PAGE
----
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Victim–Offender Conferencing: Issues of Power Imbalance for Women Juvenile Participants

Field, Rachael
June 4, 2015

Source: (2003) Paper presented at the “Juvenile Justice: From Lessons of the Past to a Road for the Future” conference held on December 1-2, 2003, in Sydney, Australia. Canberra: Australian Institute of Criminology. Downloaded 11 May 2004.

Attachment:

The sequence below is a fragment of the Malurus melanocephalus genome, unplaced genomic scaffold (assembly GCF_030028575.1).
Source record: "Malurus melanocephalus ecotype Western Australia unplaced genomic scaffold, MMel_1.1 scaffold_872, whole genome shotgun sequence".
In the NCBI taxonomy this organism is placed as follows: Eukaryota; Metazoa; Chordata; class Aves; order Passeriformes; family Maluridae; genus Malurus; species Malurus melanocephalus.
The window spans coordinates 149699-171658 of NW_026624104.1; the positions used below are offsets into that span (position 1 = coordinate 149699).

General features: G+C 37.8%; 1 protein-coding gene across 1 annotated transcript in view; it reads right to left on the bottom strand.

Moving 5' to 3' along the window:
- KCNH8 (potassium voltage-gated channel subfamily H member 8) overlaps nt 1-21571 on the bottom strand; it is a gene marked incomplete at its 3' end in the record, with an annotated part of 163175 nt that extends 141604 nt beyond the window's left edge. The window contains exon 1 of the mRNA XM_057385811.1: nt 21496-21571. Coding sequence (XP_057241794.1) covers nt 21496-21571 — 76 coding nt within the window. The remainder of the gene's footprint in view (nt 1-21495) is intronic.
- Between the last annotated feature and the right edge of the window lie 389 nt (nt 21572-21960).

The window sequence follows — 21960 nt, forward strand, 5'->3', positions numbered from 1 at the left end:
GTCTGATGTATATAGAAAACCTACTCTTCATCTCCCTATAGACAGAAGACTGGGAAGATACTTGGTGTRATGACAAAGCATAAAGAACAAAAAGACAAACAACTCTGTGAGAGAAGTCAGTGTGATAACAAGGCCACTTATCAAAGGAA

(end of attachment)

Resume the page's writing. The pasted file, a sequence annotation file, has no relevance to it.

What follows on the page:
Young women offenders are a minority group in the juvenile justice system and continue to be misunderstood and are often described as ‘difficult’ or ‘troublesome.’ This problem is exacerbated as a result of persistent patriarchal constructs about what behavior is appropriate for young women. There is a continuing inadequacy of programs available to young women in the juvenile justice system. Girl-specific services are needed that can support the policies of diversion. Existing literature on participation-based issues for juvenile offenders in victim-offender conferencing is considered. Bias against young women in the criminal justice system is well established. It appears that statistically there is an increase in the number of juvenile women in the criminal justice system. Conferencing is designed to bring victims and offenders together to discuss the offense and develop agreements to make amends. While the theoretical benefits of conferencing are persuasive and are supported by some empirical evidence, there remain some substantial issues and problems to be addressed, such as using the conference inappropriately or extending the stigma circle. It is argued that young women participants have special needs and issues arising out of additional gender-related power imbalances. The application of the concept of shaming and decontextualized requirement for young women to take responsibility for their misdeeds can have negative, intimidating, and disempowering consequences for young women offenders. On the basis of these considerations, the development of more thorough ethical guidelines for conference convenors relating to interventions should be designed to redress power imbalances between victims and offenders. Abstract courtesy of National Criminal Justice Reference Service,


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